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How to make a COVID-19 bubble to safely celebrate the holidays with others

Creating a COVID-19 bubble requires unwavering commitment to a two-week period of testing, temperature checks, and quarantine from all parties involved. (Graphic by Amanda Patterson, UT Physicians)
Creating a COVID-19 bubble requires unwavering commitment to a two-week period of testing, temperature checks, and quarantine from all parties involved. (Graphic by Amanda Patterson, UT Physicians)

Some families are planning to celebrate the holidays in person by creating their own “family bubble,” after the National Basketball Association used the technique for its recent season. But does it work without the resources and workforce of a national sports association?

While it is a good option, experts at The University of Texas Health Science Center at Houston (UTHealth) caution that it’s not as easy as it sounds – it requires unwavering commitment to a two-week period of testing, temperature checks, and quarantine from all parties involved. Below are the steps you’ll need to take to have the highest chances of your bubble accomplishing a coronavirus-free get-together.

COVID-19 bubble preparations – hunker down

A family’s COVID-19 bubble success will depend on how it was engineered, when the preparations began, and everyone’s commitment to the process.

“Bottom line, creating a COVID-19 bubble is hard,” said Luis Ostrosky, MD, professor of infectious disease at McGovern Medical School at UTHealth who sees patients at UT Physicians, the school’s medical practice. “It has to be well-planned and strict. You can’t just say ‘I’m going to get one test right before and then see my grandparents.’”

Ostrosky said COVID-19 testing and quarantine should begin two weeks prior to the gathering. Testing should be done via polymerase chain reaction (PCR) testing which is molecular, meaning it detects genetic material that is specific to the coronavirus. In contrast, the antigen test detects protein fragments – those are typically rapid tests.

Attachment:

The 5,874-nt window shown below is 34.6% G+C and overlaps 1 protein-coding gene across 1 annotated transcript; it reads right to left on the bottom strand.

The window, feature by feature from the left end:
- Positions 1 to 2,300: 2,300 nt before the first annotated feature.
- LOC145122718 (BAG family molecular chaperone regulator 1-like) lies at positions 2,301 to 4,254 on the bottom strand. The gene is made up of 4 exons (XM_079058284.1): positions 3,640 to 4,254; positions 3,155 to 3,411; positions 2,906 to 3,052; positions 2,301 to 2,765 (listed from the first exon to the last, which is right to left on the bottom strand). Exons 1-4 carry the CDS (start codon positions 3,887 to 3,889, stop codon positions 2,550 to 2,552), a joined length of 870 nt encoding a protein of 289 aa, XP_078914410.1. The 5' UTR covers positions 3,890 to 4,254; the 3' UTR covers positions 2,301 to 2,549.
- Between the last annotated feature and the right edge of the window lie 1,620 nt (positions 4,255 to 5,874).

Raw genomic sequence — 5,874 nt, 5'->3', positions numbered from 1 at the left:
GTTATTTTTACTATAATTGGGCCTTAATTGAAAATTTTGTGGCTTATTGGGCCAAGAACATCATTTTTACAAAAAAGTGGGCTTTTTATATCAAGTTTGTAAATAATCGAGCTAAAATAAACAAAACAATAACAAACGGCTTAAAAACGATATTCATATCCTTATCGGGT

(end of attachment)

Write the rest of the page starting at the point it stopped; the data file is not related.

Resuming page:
“PCR testing is much more sensitive,” said Ostrosky. “Unlike the antigen test, PCR results are considered to be much more accurate and can be ready in a matter of minutes, but also could take a few days to receive depending on where you’re tested.”

He recommends the following COVID-19 testing schedule prior to gathering:

  • 14 days out
  • Seven days out
  • Three days out
  • Optional test two days into the gathering to allow for any incubation time from the last test

“If someone receives a positive COVID-19 result, that person should not gather with others and instead join the festivities virtually to avoid putting anyone at risk. Testing after celebrating in the bubble should not be necessary, given everyone vigilantly followed the guidelines,” Ostrosky said.

Additionally, those wishing to enter the bubble should monitor their temperature daily.

Before you begin the quarantine/testing process, it’s a good idea to stock up on any essentials you might need so you don’t have to leave the house during your bubble preparations.

Entering the bubble

Avoid flying to your gathering, as that opens up the door for new exposures. If you drive, avoid stopping while driving to your destination. Once everyone is gathered as a unit, it’s still wise to maintain all safety measures advised by the U.S. Centers for Disease Control and Prevention (CDC) such as frequent handwashing, social distancing, and wearing a mask.

Other ways to make your holiday celebrations more secure is to bring in your own food, drinks, utensils, and cups.

Celebrating separately

Ostrosky said that the safest celebrations this year are separate.

“Staying home with your immediate family – only those in your own household – is the best thing to do,” Ostrosky suggests. “Especially if you haven’t already begun planning your bubble, or your group has missed important steps to ensure its success.”

This year, consider hosting a virtual holiday party to spend time with your extended family and friends, exchanging meals without contact, or writing down what you are grateful for and sharing it with loved ones.

For additional information on celebrating the holidays during the pandemic, visit the CDC’s site.

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